Civil Service Commission Cannot Change Basis For Discipline

Christopher Parent is a police officer employed by the City of Bellevue, Nebraska. During firearm training on August 28, 2007, Parent had significant problems getting up from one knee throughout the course of the exercise. The City believed that Parent’s excessive weight caused the difficulty with the firearm training.

The City eventually terminated Parent for violating the Department’s rules requiring officers to demonstrate appropriate physical endurance and agility.

Parent appealed the termination decision to the City’s Civil Service Commission. The Commission concluded that Parent did not have “a level of physical conditioning to safely perform the duties of a police officer” and also found that Parent’s termination was justified by a Nebraska state statute regarding the minimum standards for police officers.

The Nebraska Court of Appeals set aside Parent’s termination. The Court found that the addition of the new charge by the Civil Service Commission violated principles of due process. Quoting from the Supreme Court’s decision in Cleveland Board of Education v. Loudermill, 470 U.S. 532 (1985), the Court observed that “when a public employer denies an employee of a property interest in continued employment, constitutional due process requires that the deprivation be preceded by (1) oral or written notice of the charges, (2) an explanation of the employer’s evidence, and (3) an opportunity for the employee to present his or her side of the story.” In the eyes of the Court, “because Parent was notified that he was investigated and that the termination was recommended pursuant only to the alleged violation of the employment policy, we may not uphold the Commission’s decision to affirm Parent’s termination on any other grounds. If the City wished to terminate Parent’s employment based upon the provisions of the state statute, due process required that he be notified of that charge. Having elected to base the City’s employment action solely upon the physical, mental, and emotional health policy, the City cannot use the statutory provisions as an alternative ground for termination.”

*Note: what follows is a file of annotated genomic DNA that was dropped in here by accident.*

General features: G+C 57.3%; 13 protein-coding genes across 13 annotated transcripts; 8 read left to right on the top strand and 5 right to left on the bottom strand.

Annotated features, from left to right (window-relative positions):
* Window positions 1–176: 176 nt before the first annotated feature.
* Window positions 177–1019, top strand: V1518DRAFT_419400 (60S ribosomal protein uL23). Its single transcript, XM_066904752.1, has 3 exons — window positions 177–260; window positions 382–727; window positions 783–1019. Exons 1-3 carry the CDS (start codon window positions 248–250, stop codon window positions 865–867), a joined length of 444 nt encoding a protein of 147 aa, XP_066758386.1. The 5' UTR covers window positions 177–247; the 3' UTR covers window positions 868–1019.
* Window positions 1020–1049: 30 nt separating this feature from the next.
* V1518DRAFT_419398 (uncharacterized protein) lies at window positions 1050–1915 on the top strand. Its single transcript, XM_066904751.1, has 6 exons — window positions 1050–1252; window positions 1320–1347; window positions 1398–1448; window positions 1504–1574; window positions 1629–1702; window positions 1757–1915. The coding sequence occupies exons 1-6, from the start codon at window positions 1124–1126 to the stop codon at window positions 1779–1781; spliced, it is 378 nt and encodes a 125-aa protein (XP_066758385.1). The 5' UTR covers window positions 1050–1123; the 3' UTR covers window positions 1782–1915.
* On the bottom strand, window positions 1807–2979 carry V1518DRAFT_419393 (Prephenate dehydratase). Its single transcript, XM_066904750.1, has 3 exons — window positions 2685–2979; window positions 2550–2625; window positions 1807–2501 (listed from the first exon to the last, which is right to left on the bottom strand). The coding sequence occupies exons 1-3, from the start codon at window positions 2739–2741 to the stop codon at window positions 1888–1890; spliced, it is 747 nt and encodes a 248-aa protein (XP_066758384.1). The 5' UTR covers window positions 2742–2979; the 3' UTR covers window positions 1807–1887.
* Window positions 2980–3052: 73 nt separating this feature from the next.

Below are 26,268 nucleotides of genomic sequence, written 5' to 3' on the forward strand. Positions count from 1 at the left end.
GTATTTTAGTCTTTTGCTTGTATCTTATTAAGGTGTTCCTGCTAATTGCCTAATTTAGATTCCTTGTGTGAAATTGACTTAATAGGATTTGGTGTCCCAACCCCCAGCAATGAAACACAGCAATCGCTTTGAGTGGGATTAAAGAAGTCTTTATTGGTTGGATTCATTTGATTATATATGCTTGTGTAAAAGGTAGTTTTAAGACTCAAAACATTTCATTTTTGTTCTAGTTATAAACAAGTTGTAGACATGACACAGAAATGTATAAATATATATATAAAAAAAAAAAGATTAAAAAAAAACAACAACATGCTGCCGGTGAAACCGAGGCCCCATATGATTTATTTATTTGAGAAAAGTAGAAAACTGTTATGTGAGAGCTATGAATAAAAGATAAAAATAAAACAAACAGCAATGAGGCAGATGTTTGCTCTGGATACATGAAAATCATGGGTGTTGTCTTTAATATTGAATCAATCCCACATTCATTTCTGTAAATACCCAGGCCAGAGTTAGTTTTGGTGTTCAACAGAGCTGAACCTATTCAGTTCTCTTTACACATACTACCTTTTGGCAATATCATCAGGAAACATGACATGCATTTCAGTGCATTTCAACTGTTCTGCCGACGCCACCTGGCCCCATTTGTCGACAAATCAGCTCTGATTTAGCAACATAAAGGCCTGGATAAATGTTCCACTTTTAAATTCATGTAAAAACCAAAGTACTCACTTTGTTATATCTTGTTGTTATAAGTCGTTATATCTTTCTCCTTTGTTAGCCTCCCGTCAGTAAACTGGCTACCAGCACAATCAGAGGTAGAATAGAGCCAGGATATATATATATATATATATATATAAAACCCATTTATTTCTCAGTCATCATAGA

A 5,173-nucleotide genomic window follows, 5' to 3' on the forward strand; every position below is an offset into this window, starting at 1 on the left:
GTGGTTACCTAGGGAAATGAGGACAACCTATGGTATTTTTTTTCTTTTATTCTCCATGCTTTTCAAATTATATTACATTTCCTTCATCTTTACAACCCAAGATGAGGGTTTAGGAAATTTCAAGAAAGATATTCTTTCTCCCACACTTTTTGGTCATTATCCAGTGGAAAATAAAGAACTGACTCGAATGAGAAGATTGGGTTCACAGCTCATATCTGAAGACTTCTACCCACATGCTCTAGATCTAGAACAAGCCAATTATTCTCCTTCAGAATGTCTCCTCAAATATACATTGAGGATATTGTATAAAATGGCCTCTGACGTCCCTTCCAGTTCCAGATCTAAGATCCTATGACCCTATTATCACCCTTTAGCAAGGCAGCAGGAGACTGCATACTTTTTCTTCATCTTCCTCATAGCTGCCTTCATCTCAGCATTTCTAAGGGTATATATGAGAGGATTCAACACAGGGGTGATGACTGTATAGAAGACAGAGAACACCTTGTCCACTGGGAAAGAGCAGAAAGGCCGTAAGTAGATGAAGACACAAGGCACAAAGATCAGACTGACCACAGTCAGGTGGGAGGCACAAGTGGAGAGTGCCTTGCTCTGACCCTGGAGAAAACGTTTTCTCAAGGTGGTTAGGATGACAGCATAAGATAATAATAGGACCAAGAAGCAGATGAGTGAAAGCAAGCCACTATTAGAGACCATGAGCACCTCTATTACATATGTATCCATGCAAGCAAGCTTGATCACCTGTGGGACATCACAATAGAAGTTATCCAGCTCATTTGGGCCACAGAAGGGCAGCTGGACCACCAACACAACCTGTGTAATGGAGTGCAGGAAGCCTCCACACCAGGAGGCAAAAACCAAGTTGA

Parent v. City of Bellevue, 2009 WL 684712 (Neb. App. 2009).

This article appears in the May 2009 issue